If not there are lots of unemployed for me to pick from and if I need to I can complain to the government and import workers from foreign countries who I can exploit much easier.

    uncle frogy

  11. Al Dente says

    Corporate paid health insurance is a relic of World War II. Employers were desperate for workers and tried every incentive to get people to work for them. Health insurance wasn’t considered income and was relatively cheap, especially for group plans covering large numbers of people. So employers would offer health insurance to their workers. After World War II Truman tried to get a British style national health system in the US but Republicans and conservative Democrats screamed “SOCALISM!!1!” So the US is stuck with private health insurance for the foreseeable future.

    Incidentally, health insurance companies love Obamacare. They know if there isn’t some form of reasonably priced health insurance that some type of single payer system will be introduced with a reasonable chance of getting enacted. The establishment Republicans are also aware of this, which is why they’re happy the Senate has a slim Democratic majority.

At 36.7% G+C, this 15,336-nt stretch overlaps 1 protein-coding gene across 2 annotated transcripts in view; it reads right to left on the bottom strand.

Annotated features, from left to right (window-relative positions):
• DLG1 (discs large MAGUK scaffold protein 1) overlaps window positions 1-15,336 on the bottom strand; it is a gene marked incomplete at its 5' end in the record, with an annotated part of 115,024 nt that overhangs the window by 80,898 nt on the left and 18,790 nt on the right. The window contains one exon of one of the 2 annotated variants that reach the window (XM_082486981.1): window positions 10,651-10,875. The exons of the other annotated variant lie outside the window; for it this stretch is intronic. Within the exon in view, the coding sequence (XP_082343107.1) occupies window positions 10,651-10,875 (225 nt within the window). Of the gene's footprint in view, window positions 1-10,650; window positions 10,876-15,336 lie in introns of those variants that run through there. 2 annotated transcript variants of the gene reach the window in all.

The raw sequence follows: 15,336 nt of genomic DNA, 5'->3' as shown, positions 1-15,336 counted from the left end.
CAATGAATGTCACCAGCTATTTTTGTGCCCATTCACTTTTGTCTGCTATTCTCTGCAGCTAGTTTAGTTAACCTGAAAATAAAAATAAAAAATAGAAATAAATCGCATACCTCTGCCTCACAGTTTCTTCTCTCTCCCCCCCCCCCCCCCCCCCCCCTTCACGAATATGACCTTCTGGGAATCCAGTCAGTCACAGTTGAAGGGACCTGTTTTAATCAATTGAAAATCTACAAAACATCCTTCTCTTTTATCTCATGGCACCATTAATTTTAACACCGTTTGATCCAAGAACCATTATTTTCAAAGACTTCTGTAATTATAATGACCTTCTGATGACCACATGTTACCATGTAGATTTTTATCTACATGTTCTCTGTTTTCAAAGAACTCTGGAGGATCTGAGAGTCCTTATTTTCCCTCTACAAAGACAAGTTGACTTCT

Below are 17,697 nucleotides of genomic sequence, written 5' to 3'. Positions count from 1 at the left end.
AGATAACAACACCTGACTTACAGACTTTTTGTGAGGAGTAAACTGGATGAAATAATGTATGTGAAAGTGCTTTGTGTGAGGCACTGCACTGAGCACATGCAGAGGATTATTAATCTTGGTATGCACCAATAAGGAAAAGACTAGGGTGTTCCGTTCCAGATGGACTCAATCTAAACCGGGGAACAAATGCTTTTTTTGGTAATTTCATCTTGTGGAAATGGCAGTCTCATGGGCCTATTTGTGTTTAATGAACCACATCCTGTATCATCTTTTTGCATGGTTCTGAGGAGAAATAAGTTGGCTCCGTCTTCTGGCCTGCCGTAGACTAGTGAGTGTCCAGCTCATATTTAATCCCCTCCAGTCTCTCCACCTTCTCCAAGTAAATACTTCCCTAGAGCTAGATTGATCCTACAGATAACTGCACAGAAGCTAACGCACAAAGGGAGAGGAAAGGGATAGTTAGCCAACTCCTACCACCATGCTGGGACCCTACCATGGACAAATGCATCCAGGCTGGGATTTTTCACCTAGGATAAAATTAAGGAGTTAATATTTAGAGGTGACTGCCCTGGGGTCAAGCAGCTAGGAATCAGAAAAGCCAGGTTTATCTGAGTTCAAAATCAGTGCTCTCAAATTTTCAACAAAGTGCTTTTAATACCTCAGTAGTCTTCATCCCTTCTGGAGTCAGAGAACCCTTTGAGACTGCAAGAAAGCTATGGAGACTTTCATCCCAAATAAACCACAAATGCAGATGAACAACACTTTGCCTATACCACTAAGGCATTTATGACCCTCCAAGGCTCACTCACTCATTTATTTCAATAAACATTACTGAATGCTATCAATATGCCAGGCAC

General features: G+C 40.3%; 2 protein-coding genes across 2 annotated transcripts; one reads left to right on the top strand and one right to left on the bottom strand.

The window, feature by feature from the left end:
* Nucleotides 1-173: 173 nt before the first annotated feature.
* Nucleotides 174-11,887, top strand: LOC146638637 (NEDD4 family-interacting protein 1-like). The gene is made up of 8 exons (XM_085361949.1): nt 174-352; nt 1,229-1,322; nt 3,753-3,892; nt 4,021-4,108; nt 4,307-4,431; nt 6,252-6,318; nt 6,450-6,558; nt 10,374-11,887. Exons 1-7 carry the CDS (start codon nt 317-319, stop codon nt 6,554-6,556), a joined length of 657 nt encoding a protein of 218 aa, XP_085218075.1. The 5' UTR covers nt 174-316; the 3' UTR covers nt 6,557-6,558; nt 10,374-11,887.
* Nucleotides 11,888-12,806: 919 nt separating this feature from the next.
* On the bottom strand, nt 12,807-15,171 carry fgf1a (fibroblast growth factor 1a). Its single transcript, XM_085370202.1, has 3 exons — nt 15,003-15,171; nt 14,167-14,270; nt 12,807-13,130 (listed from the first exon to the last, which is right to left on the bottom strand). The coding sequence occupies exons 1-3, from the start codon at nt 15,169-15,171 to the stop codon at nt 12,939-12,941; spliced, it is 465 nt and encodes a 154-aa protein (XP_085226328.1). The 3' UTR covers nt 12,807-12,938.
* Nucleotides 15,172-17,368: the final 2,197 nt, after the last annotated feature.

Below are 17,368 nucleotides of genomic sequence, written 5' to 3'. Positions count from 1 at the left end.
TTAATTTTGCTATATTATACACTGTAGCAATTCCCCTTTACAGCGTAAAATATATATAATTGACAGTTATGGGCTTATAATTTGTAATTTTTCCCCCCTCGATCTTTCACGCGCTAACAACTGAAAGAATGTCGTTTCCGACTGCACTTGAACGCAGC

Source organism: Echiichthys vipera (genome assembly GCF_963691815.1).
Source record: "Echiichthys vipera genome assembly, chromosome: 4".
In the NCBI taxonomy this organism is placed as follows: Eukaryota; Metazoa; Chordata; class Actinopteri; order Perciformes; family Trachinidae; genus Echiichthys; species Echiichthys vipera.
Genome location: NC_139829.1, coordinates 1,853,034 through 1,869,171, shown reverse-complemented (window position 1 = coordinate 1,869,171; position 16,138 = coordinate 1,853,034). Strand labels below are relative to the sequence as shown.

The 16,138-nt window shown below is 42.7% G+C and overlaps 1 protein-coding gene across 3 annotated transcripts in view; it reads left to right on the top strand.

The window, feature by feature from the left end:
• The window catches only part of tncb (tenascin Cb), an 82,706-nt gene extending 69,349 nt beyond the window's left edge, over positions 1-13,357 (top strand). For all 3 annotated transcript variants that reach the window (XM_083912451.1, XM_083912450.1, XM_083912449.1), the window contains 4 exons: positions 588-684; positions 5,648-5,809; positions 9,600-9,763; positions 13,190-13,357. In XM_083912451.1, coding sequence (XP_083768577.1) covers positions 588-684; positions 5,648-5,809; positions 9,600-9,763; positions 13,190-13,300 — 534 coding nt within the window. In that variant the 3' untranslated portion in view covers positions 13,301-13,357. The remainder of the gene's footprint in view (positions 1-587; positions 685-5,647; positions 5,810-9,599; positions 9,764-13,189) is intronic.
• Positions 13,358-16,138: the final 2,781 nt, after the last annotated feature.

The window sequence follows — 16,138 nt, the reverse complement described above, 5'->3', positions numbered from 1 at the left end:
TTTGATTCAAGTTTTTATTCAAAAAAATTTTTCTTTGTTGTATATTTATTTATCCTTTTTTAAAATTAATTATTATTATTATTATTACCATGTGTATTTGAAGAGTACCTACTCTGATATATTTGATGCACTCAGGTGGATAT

12. carlie says

    I don’t understand why corporations haven’t been pushing single-payer government-controlled healthcare harder than anyone else. If they got that off their back, it would help them out tremendously (that is, unless they’re worried that the healthcare is the only thing keeping their employees from jumping ship to better pastures). They have enough lobby power that they could make it happen.

  13. xavierninnis4191 says


    … health insurance companies love Obamacare.

    Which is why I bet around a dozen of my fellow political junkies 5 bucks apiece that “Obamacare” would pass muster with SCOTUS 5-4.
    I’ve heard all the theories attempting to explain why Roberts broke ranks, however I still believe the five assholes drew straws to see whose speaking engagement fees would, at least temporarily, take the hit.

  14. themadkansan says